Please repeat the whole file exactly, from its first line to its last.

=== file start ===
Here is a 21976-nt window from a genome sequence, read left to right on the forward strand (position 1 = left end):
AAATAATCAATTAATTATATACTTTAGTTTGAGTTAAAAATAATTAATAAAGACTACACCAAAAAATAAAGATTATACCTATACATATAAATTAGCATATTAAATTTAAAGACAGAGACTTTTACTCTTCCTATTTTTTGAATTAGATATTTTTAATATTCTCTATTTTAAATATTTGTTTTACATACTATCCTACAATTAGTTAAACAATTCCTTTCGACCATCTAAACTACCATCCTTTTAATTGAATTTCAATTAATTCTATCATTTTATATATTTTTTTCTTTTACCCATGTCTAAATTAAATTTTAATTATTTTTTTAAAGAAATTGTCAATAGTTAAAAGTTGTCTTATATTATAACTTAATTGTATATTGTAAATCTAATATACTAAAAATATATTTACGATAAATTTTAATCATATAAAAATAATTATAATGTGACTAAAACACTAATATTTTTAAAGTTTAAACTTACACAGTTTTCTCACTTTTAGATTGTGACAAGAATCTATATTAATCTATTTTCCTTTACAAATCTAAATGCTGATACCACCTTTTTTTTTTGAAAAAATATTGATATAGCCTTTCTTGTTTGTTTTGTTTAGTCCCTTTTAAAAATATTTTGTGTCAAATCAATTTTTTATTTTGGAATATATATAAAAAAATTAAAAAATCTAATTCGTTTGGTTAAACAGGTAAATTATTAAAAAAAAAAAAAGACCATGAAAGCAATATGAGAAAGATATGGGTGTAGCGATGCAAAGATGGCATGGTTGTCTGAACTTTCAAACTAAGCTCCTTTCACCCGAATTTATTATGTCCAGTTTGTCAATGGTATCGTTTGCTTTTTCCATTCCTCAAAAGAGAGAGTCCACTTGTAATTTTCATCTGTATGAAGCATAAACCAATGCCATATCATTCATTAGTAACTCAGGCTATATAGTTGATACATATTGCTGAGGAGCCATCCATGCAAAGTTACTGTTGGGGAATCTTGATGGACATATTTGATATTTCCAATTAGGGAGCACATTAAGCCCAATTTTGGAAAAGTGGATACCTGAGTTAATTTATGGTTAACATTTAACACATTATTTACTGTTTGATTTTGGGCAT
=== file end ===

Here is a 21976-nt window from a genome sequence, read left to right on the forward strand (position 1 = left end):
AAATAATCAATTAATTATATACTTTAGTTTGAGTTAAAAATAATTAATAAAGACTACACCAAAAAATAAAGATTATACCTATACATATAAATTAGCATATTAAATTTAAAGACAGAGACTTTTACTCTTCCTATTTTTTGAATTAGATATTTTTAATATTCTCTATTTTAAATATTTGTTTTACATACTATCCTACAATTAGTTAAACAATTCCTTTCGACCATCTAAACTACCATCCTTTTAATTGAATTTCAATTAATTCTATCATTTTATATATTTTTTTCTTTTACCCATGTCTAAATTAAATTTTAATTATTTTTTTAAAGAAATTGTCAATAGTTAAAAGTTGTCTTATATTATAACTTAATTGTATATTGTAAATCTAATATACTAAAAATATATTTACGATAAATTTTAATCATATAAAAATAATTATAATGTGACTAAAACACTAATATTTTTAAAGTTTAAACTTACACAGTTTTCTCACTTTTAGATTGTGACAAGAATCTATATTAATCTATTTTCCTTTACAAATCTAAATGCTGATACCACCTTTTTTTTTTGAAAAAATATTGATATAGCCTTTCTTGTTTGTTTTGTTTAGTCCCTTTTAAAAATATTTTGTGTCAAATCAATTTTTTATTTTGGAATATATATAAAAAAATTAAAAAATCTAATTCGTTTGGTTAAACAGGTAAATTATTAAAAAAAAAAAAAGACCATGAAAGCAATATGAGAAAGATATGGGTGTAGCGATGCAAAGATGGCATGGTTGTCTGAACTTTCAAACTAAGCTCCTTTCACCCGAATTTATTATGTCCAGTTTGTCAATGGTATCGTTTGCTTTTTCCATTCCTCAAAAGAGAGAGTCCACTTGTAATTTTCATCTGTATGAAGCATAAACCAATGCCATATCATTCATTAGTAACTCAGGCTATATAGTTGATACATATTGCTGAGGAGCCATCCATGCAAAGTTACTGTTGGGGAATCTTGATGGACATATTTGATATTTCCAATTAGGGAGCACATTAAGCCCAATTTTGGAAAAGTGGATACCTGAGTTAATTTATGGTTAACATTTAACACATTATTTACTGTTTGATTTTGGGCAT